The Drosophila twisted gastrulation (tsg) gene is required for peak Dpp signaling in the dorsal embryo, and also cooperates with Sog to inhibit Dpp signaling (Mason et al., 1994; Mason et al., 1997). Vertebrate Tsg genes have been reported both to enhance (Oelgeschlager et al., 2000; Zakin and De Robertis, 2004) and inhibit (Blitz et al., 2003; Chang et al., 2001; Ross et al., 2001; Scott et al., 2001) BMP signaling. To reconcile these findings, a model has been proposed in which Tsg acts in two steps, first enhancing the binding of Chordin to BMP, then after cleavage helping to displace the Chordin fragments (Larraín et al., 2001). According to this model, the amount of Tld activity determines the balance between these two counteracting functions. In vitro, Tsg increases cleavage of mouse Chordin at the two identified Tld cleavage sites and at an additional, intermediate site not used in the absence of Tsg (Scott et al., 2001). A similar cleavage of Sog occurs in the Drosophila embryo, generating a more potent Dpp inhibitor termed `Supersog' (Yu et al., 2000). If such a cleavage occurs in vivo for the vertebrate protein, it would ascribe a positive role to both Tld and Tsg in Chordin regulation.

We assessed the role of Tld in regulation of Chordin in the zebrafish gastrula and examined the effect of Tsg on Chordin cleavage and function. Through alterations of conserved residues near the cleavage sites, we created Chordin mutants that retain BMP-inhibitory activity but are resistant to Tld cleavage at one or both sites. RNAs encoding wild-type and cleavage mutant (CM) Chordins were used to rescue zebrafish chordin/dino (din; chd – Zebrafish Information Network) mutant embryos. Prevention of cleavage at either site enhances the ability of Chordin to rescue din mutants, confirming the importance of cleavage as a regulatory mechanism. We also provide evidence that the product of the downstream cleavage event is a stronger BMP inhibitor than the FL protein, suggesting a positive role for cleavage in Chordin regulation. We show that Chordin cleavage is extremely rapid in vivo, and that redundant enzymes cleave Chordin in mfn mutants. However, we find no evidence of alternative cleavage sites being used in either the wild-type or CM proteins. Furthermore, we show that endogenous Tsg decreases steady state Chordin in the embryo, reducing its effectiveness as a BMP inhibitor. We reassessed the tsg1 (tsga – Zebrafish Information Network) morphant phenotype, both in wild-type and din mutant backgrounds; we find that the predominant effect of Tsg in the zebrafish gastrula is to enhance BMP signaling, and that it can also do so independently of Chordin.

Materials and methods

Fish stock maintenance

Fish were cared for using standard methods (Westerfield, 1995). The dintt250 and mfntm124a alleles were maintained through intercrossing of heterozygous or homozygous mutant fish. For all injection experiments, clutches of mutant embryos were obtained by intercrossing din-/- or din-/-; mfn-/- fish.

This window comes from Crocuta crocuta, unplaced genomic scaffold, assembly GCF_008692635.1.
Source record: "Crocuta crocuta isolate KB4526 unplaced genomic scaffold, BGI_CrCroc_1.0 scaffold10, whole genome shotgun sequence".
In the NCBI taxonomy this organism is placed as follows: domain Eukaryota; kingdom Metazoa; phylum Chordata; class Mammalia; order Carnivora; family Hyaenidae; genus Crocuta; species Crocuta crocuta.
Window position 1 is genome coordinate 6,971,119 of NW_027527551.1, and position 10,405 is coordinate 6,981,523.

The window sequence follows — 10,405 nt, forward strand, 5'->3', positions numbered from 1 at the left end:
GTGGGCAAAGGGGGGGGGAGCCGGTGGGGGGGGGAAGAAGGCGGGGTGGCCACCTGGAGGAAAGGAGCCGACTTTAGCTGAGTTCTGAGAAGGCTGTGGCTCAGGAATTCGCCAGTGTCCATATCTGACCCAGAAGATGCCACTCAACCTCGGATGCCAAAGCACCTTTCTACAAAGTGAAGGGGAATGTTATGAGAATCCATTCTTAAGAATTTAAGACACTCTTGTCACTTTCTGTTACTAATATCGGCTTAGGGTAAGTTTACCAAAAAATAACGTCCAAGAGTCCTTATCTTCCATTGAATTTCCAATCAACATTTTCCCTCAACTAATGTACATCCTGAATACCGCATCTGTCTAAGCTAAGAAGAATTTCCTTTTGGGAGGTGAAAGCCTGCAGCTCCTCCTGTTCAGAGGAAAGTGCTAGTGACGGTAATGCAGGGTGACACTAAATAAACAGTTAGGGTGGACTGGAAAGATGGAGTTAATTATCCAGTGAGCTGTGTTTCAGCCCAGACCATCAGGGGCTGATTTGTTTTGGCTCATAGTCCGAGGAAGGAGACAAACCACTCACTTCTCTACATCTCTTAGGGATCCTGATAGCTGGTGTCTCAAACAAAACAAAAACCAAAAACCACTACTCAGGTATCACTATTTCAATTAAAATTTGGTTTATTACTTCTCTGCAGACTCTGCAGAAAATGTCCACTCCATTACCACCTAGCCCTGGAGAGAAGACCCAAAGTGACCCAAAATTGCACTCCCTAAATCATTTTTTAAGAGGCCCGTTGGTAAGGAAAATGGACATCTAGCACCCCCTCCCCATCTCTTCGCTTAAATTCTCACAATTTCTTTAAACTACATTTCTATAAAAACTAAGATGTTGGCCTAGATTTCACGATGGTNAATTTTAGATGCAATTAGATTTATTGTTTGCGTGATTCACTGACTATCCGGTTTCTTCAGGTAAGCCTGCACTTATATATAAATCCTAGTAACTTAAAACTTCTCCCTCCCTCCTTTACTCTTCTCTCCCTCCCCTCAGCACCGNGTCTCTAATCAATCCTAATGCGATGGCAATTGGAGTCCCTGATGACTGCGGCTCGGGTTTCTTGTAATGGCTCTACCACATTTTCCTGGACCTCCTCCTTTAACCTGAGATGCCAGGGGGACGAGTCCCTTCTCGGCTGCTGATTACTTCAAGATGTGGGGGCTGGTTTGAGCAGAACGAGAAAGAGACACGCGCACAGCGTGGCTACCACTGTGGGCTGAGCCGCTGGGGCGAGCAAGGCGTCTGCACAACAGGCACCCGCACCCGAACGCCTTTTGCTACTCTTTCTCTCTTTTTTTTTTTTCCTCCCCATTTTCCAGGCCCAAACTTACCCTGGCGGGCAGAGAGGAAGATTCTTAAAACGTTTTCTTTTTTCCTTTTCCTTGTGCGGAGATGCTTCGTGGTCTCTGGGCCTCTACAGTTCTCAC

Site-directed mutagenesis

The QuikChange site-directed mutagenesis kit (Stratagene) was used to introduce mutations into the zebrafish chordin coding sequence, starting with a previously described injection construct in the pCS2+ vector (Miller-Bertoglio et al., 1997). The sequence surrounding the upstream cleavage site was altered to TTCTTCAACAACAGA, and surrounding the downstream cleavage site to ATGTTGCAGGCGAACGGG (altered bases are in bold). All constructs were verified by sequencing.

Construction of epitope-tagged chordins

The six-copy Myc tag was excised from the pCS2+MT vector with ClaI and XbaI and inserted following the wild-type and CM-chordin coding sequences. To verify that the tagged RNAs gave rise to full-length, stable proteins, they were subjected to in vitro translation and the resulting proteins detected by western blotting for Myc (data not shown). In initial experiments, similar amounts of tagged and untagged RNAs rescued din mutants, showing that the Myc sequences did not adversely affect protein activity or stability (data not shown). Therefore, subsequent rescue experiments were performed with the C-terminal tagged constructs.

To construct N-terminal tagged chordin vectors, a linker encoding the first 29 amino acids of Chordin was synthesized and inserted into the BamHI site of pCS2+MT. Then the remainder of the wild-type and CM-chordin coding sequences were amplified by PCR and inserted into the EcoRI and XbaI sites downstream of the Myc tags. Although placement of the Myc tag at the N-terminus does somewhat destabilize the protein, these RNAs also rescue din mutants at levels comparable with the untagged RNAs, showing that the proteins are functional.

To construct the vector encoding the N+I fragment containing the mutation of the upstream cleavage site (N+IA), the sequence encoding amino acids 1 to 849 of CMA was amplified and inserted into the pCS2+MT vector between BamHI and ClaI.